(A Book Excerpt Compliments of New World Library)
CHAPTER 4: Expectations and Major Life Transitions
we pray to God when the foundations of our lives are shaking, only to
discover that God is the one shaking them. Going through any big change
in life - leaving home, getting married, breaking up, having kids, losing
a job, or relocating - can shake us up.
Does change rattle your self-confidence and make your insides flutter?
You're not the only one. But big change can be a big blessing. What is
it about change that sends our humanness into overdrive?
Why do we question ourselves during times of transition, wondering whether
or not we can handle the next day or even the next moment?
We are creatures of habit. Our routines ground us and give us the illusion
that we are in control of our lives. We feel safer when we know what the
next day holds. But though we feel better without unexpected circumstances
popping up and getting in the way of our plans, living in complete safety
and control can get a little boring.
In the movie Parenthood, life is compared to a rollercoaster - a ride
that can make you frightened, scared, sick, excited, thrilled, and happy,
all at the same time.
If you could design your life more like a merry-go-round, would you? Just
going around and around, the same thing around every turn, no surprises,
no changes or transitions?Life would get pretty boring without any variation
Some people love surprises and thrive on the unknown. My friend Sara told
me that she loves change. "The bigger the better! Bring it on! What's
so great about the past?"
However, for many people change represents strange and unfamiliar territory
that can be a source of stress. Your journal can be an extremely helpful
tool for helping you embrace the unpredictable path of your life.
Let's take a look at some of the kinds of life transitions for which journaling
can be useful.
a large percentage of our time at work, so switching careers or losing
a job usually means we're in for some big changes.
It's the first day of your new career! You have your new suit on, along
with your freshly ironed shirt, new briefcase, and pen. The butterflies
are dancing in your belly. The future is bright, yet uncertain.
Starting over in a new place surrounded by unfamiliar faces can be exciting
and unsettling. Writing about these feelings in your journal can help
calm you down.
Are you feeling like the new kid on the block, left out or maybe a little
overwhelmed?Are you worried that you might not live up to expectations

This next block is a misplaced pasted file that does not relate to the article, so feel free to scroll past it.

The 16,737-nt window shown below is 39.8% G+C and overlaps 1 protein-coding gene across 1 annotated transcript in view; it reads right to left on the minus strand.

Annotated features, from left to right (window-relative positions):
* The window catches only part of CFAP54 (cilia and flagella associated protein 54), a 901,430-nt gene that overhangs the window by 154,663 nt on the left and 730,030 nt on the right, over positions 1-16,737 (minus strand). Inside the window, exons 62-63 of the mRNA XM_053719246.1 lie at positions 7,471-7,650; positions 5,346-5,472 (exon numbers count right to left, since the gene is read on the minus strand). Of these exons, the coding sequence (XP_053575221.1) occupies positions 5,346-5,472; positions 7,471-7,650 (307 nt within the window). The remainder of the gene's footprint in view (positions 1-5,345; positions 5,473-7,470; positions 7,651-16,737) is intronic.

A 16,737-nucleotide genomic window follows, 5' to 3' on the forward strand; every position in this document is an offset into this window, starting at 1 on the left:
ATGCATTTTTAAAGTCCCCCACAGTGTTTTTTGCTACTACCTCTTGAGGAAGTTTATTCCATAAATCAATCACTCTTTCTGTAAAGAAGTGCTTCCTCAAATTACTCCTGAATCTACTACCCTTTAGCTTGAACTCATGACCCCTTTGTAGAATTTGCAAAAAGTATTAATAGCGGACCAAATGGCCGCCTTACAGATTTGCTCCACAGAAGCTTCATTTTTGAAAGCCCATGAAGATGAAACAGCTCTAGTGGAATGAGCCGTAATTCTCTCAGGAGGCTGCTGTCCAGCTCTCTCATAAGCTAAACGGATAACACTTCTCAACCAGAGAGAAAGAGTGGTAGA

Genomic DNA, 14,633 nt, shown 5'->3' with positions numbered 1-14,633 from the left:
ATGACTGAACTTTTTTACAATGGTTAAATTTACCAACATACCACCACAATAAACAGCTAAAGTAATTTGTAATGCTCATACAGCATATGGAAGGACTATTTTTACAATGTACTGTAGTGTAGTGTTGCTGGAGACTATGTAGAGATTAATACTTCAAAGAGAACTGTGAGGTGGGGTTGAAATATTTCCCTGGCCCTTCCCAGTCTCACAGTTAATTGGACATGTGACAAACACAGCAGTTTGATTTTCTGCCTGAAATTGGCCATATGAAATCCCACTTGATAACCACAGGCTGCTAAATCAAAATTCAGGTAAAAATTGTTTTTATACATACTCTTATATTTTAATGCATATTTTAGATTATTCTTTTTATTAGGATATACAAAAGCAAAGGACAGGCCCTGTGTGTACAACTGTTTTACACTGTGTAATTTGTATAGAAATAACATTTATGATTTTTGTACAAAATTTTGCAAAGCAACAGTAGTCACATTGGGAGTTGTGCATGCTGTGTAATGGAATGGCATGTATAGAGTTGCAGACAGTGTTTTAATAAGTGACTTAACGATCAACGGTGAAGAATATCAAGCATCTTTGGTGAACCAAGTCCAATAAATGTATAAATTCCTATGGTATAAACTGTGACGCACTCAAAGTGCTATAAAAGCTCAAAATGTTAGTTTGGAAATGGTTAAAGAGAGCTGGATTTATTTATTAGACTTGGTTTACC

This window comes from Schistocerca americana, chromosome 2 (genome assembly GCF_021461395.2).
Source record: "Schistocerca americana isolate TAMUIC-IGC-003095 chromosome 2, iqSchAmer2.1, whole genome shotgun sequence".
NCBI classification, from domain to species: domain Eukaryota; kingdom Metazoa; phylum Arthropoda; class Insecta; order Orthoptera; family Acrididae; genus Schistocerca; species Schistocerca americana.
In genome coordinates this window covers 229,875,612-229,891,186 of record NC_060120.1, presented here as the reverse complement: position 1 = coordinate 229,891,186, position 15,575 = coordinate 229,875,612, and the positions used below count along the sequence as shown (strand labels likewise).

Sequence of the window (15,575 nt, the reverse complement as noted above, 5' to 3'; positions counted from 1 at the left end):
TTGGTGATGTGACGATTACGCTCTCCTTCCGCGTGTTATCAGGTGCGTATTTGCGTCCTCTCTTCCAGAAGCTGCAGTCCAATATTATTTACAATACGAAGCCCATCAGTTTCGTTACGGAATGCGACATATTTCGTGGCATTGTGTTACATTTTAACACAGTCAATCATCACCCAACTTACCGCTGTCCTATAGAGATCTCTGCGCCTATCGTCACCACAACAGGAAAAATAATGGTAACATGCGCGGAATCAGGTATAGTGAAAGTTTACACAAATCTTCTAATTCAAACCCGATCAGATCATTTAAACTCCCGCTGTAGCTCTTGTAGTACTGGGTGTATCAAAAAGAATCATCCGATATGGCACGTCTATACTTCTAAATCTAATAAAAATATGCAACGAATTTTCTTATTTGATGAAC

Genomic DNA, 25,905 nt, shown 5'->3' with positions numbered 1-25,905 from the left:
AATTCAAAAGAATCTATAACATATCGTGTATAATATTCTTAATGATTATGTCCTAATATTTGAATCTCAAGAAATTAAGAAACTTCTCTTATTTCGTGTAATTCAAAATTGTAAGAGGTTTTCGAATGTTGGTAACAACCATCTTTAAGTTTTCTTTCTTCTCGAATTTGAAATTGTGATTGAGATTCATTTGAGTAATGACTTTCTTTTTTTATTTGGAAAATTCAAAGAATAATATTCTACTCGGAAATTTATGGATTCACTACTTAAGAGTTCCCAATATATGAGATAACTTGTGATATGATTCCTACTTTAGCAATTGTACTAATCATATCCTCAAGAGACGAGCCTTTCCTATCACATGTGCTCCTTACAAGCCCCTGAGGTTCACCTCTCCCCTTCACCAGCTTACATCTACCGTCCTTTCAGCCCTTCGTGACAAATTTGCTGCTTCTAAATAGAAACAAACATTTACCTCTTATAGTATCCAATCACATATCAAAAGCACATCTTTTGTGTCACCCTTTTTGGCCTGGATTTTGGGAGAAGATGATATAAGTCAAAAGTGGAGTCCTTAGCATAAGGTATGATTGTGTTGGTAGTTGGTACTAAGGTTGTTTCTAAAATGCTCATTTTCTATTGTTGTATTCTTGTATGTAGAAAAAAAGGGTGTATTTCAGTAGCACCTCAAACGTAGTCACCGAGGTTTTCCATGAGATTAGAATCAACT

and job performance standards?
Or perhaps you've lost your job and feel as if you'll never get another
one. The money pressures are growing, and you are imagining how it will
feel to be evicted from your apartment or to have your car repossessed.
Your worries are spiraling out of control.
If you dump your concerns out on the page, they begin to lose their power
over you. Give the journal a chance to help you work it out. Once you
freely express your worrisome feelings, you can begin to give yourself
the kind of sunny encouragement that just can't break through when your
head is clouded with anxiety.
A better perspective is sure to show up, helping you see a clear path
rather than wallowing in fear.
CEO: Chief of Emotions Officer
Focus on the career changes
you are going through. You may have grand plans for these transitions.
Do you see yourself working your way up through the corporation and becoming
Or would you like to gain some valuable experience and strike out in your
own business? Have you set goals for your performance in the coming months?
Build yourself up by writing all the congratulatory phrases you would
love to hear from your superiors.
Write about how proud you are of yourself - or how scared you are. If
you are still in the middle of the interview process, imagine yourself
having several job offers from desirable companies. While changing jobs
or careers can be stressful, it is also a fresh beginning - a chance to
reinvent your life.
Use your journal to write about all the things you would like to attract
into your life. Let yourself unload, dumping your emotions onto the page.
Write anything. Nothing is off limits.
Another effective technique for gaining a better perspective is dialoguing
with your inner wisdom (or a higher energy, or God). Here's a journal
entry from David, who was having a conversation with his inner wisdom
during a difficult time in his life:
Work - I am out of work, unemployed, again.
You are never out of what you call "work."
Well, I know I always "work." My soul is always undertaking
that which I came here to do.
So why are you so concerned with employment?
Yes, fear. That is what your "work" is about, is it not?
Hasn't most of your life been a battle with fear?
So, here it is again. Asking. Waiting.
Waiting? For what?
To be loved by you.
So that it can come home.
Why does it need me?
You created it.
You were curious.
David told me that dialoguing with his inner wisdom, or Spirit, keeps
him coming back to his journal. He can hear a voice that is not always
present in his daily thoughts.
The journal turns up the volume on this wise voice. Today, David is the
successful owner of Changing Times Books & Gifts in West Palm Beach,
This wonderful store carries, among other things, hundreds of beautiful
journals. David's passion for his work is apparent the moment you walk
in the door.
When I first began teaching journaling workshops, I had to make the leap